The next time you're talking privately to one of your employees, find a way to work this question into the conversation: "what can I do to make this a better workplace?"
So that he/she doesn't feel blind-sided or become suspicious, frame it in such a way that you're concerned about every employee's satisfaction with their job as a means to reduce turnover. As an empowered healthcare manager, you are perpetually concerned about this, which makes your framing absolutely true. High turnover rates caused by employee dissatisfaction hemorrhage resources like nothing else.
This question is powerful for two reasons. 1) the answers you get will be incredibly revealing about each employee you ask; 2) merely asking the question is incredibly revealing about you.
It tells everyone you ask that their supervisor wants them to be long-term team members. That will blow some of them away. For many members of your team, no employer has ever asked them that question, which is by itself sad. It's also likely no one in their circle of friends has ever been asked that question by their supervisors, either. At the end of the day, when they share what you asked them with their family and friends---and they will---it will become obvious they have an exceptional supervisor. Don't underestimate the power of that revelation.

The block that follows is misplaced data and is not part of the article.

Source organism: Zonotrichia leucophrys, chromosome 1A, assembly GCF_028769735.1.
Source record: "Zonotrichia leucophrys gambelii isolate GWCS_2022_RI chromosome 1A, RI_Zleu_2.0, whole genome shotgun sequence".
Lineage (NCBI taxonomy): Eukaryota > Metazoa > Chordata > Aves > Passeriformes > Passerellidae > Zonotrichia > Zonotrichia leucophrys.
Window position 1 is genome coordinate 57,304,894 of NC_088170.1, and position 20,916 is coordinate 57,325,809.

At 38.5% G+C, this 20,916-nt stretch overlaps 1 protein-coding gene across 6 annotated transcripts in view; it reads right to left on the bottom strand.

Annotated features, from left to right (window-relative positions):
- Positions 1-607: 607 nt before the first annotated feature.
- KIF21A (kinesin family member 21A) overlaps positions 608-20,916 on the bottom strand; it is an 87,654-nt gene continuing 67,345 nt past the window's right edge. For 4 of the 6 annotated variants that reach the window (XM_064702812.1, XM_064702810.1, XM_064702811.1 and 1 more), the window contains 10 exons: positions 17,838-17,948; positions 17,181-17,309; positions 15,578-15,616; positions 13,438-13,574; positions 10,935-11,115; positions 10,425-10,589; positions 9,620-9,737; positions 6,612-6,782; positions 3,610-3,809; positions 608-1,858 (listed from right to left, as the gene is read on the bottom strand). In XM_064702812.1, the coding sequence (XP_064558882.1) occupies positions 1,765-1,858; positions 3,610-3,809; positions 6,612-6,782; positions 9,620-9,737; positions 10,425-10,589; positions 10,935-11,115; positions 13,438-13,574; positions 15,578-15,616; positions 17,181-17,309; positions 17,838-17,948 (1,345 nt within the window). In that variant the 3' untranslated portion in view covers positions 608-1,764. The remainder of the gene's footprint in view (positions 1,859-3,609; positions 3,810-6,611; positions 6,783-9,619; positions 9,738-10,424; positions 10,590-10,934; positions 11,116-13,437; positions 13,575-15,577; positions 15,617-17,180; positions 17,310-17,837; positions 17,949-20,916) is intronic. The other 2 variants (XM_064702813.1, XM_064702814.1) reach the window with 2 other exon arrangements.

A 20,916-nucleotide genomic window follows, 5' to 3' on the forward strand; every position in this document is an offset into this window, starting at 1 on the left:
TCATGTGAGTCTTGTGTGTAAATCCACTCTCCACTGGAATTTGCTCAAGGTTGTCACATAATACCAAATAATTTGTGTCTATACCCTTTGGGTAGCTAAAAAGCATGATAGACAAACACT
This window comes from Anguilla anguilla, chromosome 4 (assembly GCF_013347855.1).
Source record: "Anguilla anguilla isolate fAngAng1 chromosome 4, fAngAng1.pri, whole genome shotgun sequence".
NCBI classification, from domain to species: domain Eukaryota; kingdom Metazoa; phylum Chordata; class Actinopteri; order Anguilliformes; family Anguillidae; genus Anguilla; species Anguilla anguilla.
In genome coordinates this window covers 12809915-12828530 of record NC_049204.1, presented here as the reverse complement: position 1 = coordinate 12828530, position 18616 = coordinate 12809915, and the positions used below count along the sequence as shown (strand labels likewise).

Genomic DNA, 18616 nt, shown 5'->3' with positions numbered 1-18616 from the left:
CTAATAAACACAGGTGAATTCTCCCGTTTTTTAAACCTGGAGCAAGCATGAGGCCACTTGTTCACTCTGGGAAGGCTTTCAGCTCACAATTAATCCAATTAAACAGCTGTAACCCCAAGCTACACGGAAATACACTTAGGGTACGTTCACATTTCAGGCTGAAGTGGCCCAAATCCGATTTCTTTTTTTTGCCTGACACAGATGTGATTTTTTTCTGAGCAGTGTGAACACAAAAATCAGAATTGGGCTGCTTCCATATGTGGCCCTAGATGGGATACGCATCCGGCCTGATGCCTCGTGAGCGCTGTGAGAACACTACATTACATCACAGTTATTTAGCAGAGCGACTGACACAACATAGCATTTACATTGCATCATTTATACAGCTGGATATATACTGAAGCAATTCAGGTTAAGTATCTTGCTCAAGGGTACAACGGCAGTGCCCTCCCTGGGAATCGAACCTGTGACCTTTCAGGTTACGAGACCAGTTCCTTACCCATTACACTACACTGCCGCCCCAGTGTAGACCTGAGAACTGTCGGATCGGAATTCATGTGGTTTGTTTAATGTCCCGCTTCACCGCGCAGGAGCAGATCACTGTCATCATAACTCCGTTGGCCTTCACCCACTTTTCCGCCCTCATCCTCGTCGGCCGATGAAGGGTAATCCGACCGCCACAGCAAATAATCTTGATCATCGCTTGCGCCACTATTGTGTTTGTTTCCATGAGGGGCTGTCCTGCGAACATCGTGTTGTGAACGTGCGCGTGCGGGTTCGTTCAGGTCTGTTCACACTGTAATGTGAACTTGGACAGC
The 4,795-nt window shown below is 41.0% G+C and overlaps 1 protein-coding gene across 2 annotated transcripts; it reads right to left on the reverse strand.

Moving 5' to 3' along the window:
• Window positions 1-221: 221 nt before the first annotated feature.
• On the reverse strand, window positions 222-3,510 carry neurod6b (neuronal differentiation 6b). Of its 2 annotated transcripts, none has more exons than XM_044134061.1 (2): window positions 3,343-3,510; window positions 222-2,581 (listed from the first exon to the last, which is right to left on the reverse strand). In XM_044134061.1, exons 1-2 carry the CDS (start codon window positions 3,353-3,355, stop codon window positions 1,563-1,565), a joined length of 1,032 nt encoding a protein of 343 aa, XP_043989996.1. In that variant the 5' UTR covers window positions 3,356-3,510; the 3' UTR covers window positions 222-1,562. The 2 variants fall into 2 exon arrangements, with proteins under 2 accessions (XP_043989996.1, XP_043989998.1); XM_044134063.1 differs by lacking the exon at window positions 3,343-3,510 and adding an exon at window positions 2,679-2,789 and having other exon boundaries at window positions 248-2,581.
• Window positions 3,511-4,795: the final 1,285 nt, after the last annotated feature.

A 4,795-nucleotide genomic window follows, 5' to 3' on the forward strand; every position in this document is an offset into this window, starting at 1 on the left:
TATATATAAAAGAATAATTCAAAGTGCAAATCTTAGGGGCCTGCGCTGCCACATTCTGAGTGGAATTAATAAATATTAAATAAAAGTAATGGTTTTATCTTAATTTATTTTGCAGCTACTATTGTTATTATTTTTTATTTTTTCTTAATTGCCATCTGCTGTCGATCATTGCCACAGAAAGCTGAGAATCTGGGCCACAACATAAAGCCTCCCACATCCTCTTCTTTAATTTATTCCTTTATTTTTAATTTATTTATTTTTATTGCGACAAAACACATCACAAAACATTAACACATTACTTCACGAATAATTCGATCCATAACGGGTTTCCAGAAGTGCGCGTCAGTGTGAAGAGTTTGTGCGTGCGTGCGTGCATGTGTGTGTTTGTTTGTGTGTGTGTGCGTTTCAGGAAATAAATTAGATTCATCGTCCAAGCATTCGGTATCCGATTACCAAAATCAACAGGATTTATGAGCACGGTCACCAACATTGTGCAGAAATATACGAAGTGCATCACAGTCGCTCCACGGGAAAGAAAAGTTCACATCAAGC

It will have the greatest impact on those employees who are marginal keepers, not your top-performers. Top-performers already are with you for the long haul. (They should be asked the question regardless; it will further reinforce their longevity with you.) But those who might not be fully engaged will be the greatest benefactors of your question. Perhaps the only thing that's keeping them from fully embracing their place on your team is not knowing you are interested in keeping them long-term. It may be all they need to step up.
But do not ask this question of someone you don't want to keep. It creates a false impression, and will confuse the rest of the staff when they find out.
Make no mistake; the question is a double-edged sword. The answer(s) you get have to be acted upon. Not necessarily granted, but acted upon. If they're ignored, you will be seen as insincere and your potential top-performer becomes a potential past-employee.
If "more money" is the response, and you know that's not possible, acting on it means explaining to the employee why it isn't possible, and bringing it to the attention of your superiors anyway. The "more money" crowd will never be satisfied, but you have to follow through. If the response is "do something about [adversarial coworker]," you had better take steps, lest you be seen as part of the problem.
This revealing question will empower you and those to whom it is posed. Few questions have that kind of impact.